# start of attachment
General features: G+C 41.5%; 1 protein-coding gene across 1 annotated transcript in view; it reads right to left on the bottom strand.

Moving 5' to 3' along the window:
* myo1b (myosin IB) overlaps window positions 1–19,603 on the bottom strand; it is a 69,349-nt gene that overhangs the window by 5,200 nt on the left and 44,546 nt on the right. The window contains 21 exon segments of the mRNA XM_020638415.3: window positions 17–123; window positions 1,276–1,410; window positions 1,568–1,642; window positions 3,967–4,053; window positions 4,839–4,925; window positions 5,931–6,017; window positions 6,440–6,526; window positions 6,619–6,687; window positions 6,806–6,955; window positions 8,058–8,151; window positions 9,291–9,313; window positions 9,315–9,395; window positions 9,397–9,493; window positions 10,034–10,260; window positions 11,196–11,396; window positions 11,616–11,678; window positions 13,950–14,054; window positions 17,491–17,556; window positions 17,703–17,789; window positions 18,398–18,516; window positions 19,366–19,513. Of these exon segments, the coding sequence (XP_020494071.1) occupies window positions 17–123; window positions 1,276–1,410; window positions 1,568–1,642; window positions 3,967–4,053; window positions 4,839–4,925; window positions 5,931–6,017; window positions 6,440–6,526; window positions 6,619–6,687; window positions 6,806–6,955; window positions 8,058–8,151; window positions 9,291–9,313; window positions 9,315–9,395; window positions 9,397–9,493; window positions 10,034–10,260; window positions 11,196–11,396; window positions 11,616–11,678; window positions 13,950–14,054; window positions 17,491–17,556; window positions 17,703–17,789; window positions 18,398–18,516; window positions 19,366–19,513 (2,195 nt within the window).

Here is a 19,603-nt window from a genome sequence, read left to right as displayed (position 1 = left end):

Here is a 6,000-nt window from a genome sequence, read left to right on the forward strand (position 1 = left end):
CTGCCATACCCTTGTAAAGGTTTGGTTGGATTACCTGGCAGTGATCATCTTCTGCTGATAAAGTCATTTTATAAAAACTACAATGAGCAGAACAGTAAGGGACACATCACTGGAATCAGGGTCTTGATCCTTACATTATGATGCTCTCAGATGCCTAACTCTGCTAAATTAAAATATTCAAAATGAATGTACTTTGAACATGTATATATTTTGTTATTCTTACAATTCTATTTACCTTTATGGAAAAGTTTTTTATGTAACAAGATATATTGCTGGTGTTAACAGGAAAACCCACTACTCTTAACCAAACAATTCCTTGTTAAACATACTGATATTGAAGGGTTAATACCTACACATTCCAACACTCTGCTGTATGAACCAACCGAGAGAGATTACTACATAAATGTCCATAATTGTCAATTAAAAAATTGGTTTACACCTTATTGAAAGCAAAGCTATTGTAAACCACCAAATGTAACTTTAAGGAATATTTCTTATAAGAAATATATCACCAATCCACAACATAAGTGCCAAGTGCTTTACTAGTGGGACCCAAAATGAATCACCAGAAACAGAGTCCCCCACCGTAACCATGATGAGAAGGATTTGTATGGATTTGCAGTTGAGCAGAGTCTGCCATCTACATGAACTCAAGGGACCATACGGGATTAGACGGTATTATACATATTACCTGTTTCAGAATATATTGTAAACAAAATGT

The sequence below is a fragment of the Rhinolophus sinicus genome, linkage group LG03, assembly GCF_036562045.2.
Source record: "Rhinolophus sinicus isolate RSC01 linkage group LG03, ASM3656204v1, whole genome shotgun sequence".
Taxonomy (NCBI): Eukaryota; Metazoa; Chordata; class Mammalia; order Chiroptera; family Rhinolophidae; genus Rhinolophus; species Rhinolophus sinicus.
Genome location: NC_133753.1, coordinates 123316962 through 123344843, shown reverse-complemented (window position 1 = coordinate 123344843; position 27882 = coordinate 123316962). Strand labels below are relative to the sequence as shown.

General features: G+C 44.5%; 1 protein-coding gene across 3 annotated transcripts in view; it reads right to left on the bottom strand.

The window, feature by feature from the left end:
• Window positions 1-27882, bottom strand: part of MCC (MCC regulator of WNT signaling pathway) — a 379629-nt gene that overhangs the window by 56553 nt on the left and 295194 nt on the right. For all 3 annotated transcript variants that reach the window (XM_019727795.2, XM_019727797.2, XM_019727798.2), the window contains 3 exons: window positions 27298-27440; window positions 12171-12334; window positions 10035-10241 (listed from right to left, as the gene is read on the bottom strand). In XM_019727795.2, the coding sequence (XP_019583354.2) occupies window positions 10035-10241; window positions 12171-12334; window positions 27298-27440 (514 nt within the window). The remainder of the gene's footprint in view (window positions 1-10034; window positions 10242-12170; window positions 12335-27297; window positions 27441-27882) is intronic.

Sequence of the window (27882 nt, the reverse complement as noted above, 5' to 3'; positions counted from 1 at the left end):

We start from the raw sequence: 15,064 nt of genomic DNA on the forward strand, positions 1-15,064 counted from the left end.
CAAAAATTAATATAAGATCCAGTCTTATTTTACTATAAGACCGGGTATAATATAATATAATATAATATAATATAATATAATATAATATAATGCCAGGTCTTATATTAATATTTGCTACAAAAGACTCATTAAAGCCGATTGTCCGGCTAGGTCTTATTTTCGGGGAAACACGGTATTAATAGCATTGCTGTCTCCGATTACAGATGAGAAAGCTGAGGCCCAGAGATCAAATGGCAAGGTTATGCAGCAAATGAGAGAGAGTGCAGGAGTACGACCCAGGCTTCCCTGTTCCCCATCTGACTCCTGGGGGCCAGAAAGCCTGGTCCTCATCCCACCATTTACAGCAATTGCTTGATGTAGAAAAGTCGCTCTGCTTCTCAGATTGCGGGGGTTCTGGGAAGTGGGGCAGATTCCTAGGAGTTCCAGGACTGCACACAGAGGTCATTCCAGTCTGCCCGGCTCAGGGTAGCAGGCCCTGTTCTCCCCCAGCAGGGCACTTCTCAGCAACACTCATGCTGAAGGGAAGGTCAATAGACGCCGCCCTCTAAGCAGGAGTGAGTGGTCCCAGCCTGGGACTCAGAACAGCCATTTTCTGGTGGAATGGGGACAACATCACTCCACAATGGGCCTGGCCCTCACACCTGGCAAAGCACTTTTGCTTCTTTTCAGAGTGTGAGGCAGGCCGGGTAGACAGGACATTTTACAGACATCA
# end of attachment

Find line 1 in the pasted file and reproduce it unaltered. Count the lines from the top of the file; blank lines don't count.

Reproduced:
General features: G+C 41.5%; 1 protein-coding gene across 1 annotated transcript in view; it reads right to left on the bottom strand.